Most video game settings are instantly recognizable. Rare is the blockbuster game that isn't set in a fantasy realm, a major metropolitan area, or in space. When a game like BioShock breaks the mold, it's a shock. Wait, you don't always have to set a game in a dark fantasy world or New York City?
For this week's Community Question, we want to know which underused setting you think should be seen more in games. As always, we started by polling the USgamer staff. Here's what they had to say!
I would like to motion that we ban the following cities from future open world games: New York, Los Angeles, Miami, London, Seattle, Tokyo, Boston, and Washington DC. I understand why game developers go for these locations—they're beautiful and feature numerous iconic locations—but they've also been done to death. I can't believe I'm saying this, but we need more games like Far Cry 5—games that are willing to embrace rural locations (though perhaps in a way that's a bit smarter than Far Cry 5). Barring that, it would be nice to see a location that hasn't been used ad nauseum. Can I suggest Toronto? Maybe Portland? I dunno... Belgium? Show some imagination game developers. Games should take me to new and interesting settings. There's nothing new or interesting about New York City or London.
World War II! I'm just joking on that one, as I lived through the dark days of only World War II shooters. My actual answer is less "underused" and more "never" used. There's this small manga called Delicious in Dungeon, written and illustrated by Ryoko Kui. While the plot is pretty familiar—a human swordsman, elven mage, halfling thief, and dwarf warrior head into an underground dungeon, trying to find swordsman's lost sister—where Delicious exceeds is in the premise. The team is so poor, that instead of buying food in town, they instead decide to start living off the dungeon itself, cooking up the monsters they meet and kill. Part RPG manga, part cooking manga, Delicious in Dungeon is a wonderful slice of fun. I was a big fan of Battle Chef Brigade, so I'm really looking forward to more games that are "insert genre + cooking".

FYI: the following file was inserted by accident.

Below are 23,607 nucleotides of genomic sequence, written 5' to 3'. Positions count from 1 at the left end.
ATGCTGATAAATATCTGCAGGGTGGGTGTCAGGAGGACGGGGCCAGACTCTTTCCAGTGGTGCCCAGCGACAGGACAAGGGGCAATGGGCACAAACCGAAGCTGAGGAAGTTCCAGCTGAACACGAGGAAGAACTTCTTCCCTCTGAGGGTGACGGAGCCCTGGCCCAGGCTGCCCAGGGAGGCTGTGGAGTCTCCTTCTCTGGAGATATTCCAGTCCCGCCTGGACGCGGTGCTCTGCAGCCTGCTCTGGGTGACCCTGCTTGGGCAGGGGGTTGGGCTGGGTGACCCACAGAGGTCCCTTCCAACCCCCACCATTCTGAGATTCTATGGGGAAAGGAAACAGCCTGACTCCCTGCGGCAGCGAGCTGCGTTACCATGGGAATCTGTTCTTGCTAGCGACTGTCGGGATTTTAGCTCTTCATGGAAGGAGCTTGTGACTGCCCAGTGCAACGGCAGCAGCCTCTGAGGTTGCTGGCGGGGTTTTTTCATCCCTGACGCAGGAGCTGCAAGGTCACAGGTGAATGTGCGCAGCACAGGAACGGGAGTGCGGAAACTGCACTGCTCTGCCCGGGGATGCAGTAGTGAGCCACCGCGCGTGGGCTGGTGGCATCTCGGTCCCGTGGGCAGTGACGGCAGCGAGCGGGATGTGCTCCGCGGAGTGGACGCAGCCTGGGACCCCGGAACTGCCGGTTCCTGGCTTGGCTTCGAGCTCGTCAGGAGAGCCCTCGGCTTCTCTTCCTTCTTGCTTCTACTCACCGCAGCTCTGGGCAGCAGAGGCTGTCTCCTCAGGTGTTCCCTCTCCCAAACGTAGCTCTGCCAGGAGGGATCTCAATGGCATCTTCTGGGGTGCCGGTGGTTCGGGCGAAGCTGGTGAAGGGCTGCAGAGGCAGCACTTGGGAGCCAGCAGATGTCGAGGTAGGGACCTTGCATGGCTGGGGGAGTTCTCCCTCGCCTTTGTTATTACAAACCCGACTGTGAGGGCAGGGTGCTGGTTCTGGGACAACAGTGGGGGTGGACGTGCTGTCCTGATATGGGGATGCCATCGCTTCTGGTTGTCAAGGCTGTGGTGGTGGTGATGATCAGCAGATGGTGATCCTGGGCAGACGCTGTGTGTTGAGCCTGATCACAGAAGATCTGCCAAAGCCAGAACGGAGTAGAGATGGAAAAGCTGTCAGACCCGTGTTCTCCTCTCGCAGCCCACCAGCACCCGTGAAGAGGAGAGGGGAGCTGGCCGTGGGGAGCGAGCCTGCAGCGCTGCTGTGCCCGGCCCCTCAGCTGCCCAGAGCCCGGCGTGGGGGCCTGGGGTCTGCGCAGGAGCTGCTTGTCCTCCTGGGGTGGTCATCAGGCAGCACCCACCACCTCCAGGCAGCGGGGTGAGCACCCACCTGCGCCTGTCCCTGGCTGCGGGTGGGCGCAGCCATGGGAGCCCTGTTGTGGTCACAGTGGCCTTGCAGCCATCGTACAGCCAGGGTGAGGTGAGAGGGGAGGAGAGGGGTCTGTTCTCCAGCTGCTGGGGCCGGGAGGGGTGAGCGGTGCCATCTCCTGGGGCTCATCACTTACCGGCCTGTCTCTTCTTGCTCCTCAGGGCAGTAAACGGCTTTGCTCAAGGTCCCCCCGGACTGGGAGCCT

More offices, please! The best examples that come to mind are The Stanley Parable and Control, which both really effectively use commonplace hallmarks of offices as a baseline "normal" from which they can take things in fantastical and unsettling directions. In the case of Control, the office architecture itself is beautiful, while The Stanley Parable used simple repetition to disorient players and to let the smallest, unusual details stand out in a nondescript hallway or room filled with cubicles. In the right hands, an office is a great jumping-off point to go from a sense of the familiar to whatever fun/confusing/scary/adventurous scenario you want to transition to.
I'd love to continue seeing real-world cultures influence games, specifically ones we don't see too often in the realm of video games. Indivisible last fall was really neat for how it was very imbued with a South Asian touch. One of my favorite puzzle games in recent years was the 2017 Islamic game Engare. It showed that influence doesn't just have to be in the stylings of a game's level or a world itself even. Influence and inspiration can be funneled into any sort of game. I suppose that's really what I'd like to see more of in terms of game settings.
Alright, now you know what the USG team thinks, so how about you? Share which underused setting you would like to see in more games in the comments!